[Comment: within a day of the release of the 2005 feasibility study (February 28, 2005), rather than the members of the Population Section celebrating Statistics Canada’s “better quality” endorsement, Mr. O’Neil accused me of making a verbal attack on a female co-worker. He withdrew this accusation at a meeting I requested with the shop steward.]
To be clear, the same Statistics Canada document showing BC Stats’ officials deceived Statistics Canada officials was used to assert BC Stats’ “integrity”.
Having served the public as Population Analyst (2002 to 2006), I knew that the 1998 methods and data were changed after the release of the 2001 census results, in 2002, because the 1998 methodology produced population estimates that were unacceptably, statistically significantly different from the actual 2001 census results – of poor quality.
Naturally, I was very curious about this 2005 feasibility study, a study conducted while I served as BC Stats’ Population Analyst, a study that I was not aware of until June 2012 - six years after I was fired; therefore, I requested a copy or at least the title of this study.
My many requests (12 over a 6 month period) to Minister McDiarmid and ADM Hughes, did not receive a reply; therefore, I made a Freedom of Information request for the source of the quote “better quality” which was denied:
Dear William Warren Munroe:
Re: Request for Access to Records Freedom of Information and Protection of Privacy Act (FOIPPA)
I am writing further to your request received by the Ministry of Labour, Citizens' Services and Open Government. Your request is for:
The full reference to a 2005 feasibility study prepared by Statistics Canada for Finance Canada as referred to in a November 22, 2011 letter authored by Betty-Jo Hughes.
Please be advised the records you requested are withheld in their entirety pursuant to section 16 (Disclosure harmful to intergovernmental relations or negotiations) of FOIPPA.
for Cindy Elbahir, Manager Central Agency Team Information Access Operations
To be clear, access to the study used to assert BC Stats’ integrity was denied by the Provincial Government of British Columbia claiming “disclosure harmful…”
Why did BC Stats’ officials change the methodology between 1998 and 2005? Why did BC Stats officials not tell Statistics Canada about the methodology changes between 1998 and 2005? Why did BC Stats officials fire the Population Analyst (the Author) who raised concerns about the problematic methodology?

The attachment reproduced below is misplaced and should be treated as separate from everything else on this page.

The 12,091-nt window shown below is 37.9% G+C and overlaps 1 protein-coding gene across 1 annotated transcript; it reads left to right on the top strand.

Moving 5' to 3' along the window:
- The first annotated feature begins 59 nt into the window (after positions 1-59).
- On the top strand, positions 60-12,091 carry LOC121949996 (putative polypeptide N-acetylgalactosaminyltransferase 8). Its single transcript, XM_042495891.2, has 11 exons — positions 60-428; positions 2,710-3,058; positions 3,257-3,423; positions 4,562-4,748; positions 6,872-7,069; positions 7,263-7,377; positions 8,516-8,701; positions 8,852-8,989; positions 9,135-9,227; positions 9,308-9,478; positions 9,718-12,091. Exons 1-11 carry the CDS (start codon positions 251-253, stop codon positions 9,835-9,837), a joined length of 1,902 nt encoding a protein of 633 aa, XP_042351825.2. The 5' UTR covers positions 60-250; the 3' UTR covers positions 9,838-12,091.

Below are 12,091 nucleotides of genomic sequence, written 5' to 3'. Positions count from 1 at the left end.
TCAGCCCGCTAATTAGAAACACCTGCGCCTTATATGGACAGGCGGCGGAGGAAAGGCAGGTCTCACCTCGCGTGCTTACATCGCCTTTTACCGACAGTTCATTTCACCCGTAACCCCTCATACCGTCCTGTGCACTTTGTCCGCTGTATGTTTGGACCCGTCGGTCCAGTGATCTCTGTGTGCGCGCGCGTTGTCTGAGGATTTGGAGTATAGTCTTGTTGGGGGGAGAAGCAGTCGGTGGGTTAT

As revealed in BC Stats’ 2011 publication, false information was included in a report to Statistics and Finance Canada. This false information was then endorsed by Statistics Canada as being of “better quality” than Statistics Canada’s. During public consultation meetings to address public school closures, this endorsement was used to dismiss concerns about BC Stats’ dissemination of unsupported unverifiable population numbers for over 10 years.
Similar to ‘money laundering’ (“the process used to disguise the source of money or assets derived from criminal activity.”), information laundering is the process used to disguise the source of information derived from deception such as forgery, or fraud.
Also Mr. Bains, did you know that the Minister of Labour cannot investigate problems nor suggest improvements to Labour Standards regarding wrongful unjust terminations of individuals? According to Ms. Hughes you can’t:
“In response to your reference to the Labour Relations Code (the Code), I would like to provide additional information. The Code provisions dealing with ministerial appointments of third parties to assist in labour relations disputes are not intended to apply to disputes between individual employees and their employers. Rather, such appointments are made in relation to issues and disputes relating to collective bargaining between unions and employers. In a unionized workplace, disputes between individual employees and their employers are resolved through processes established in the applicable collective agreement.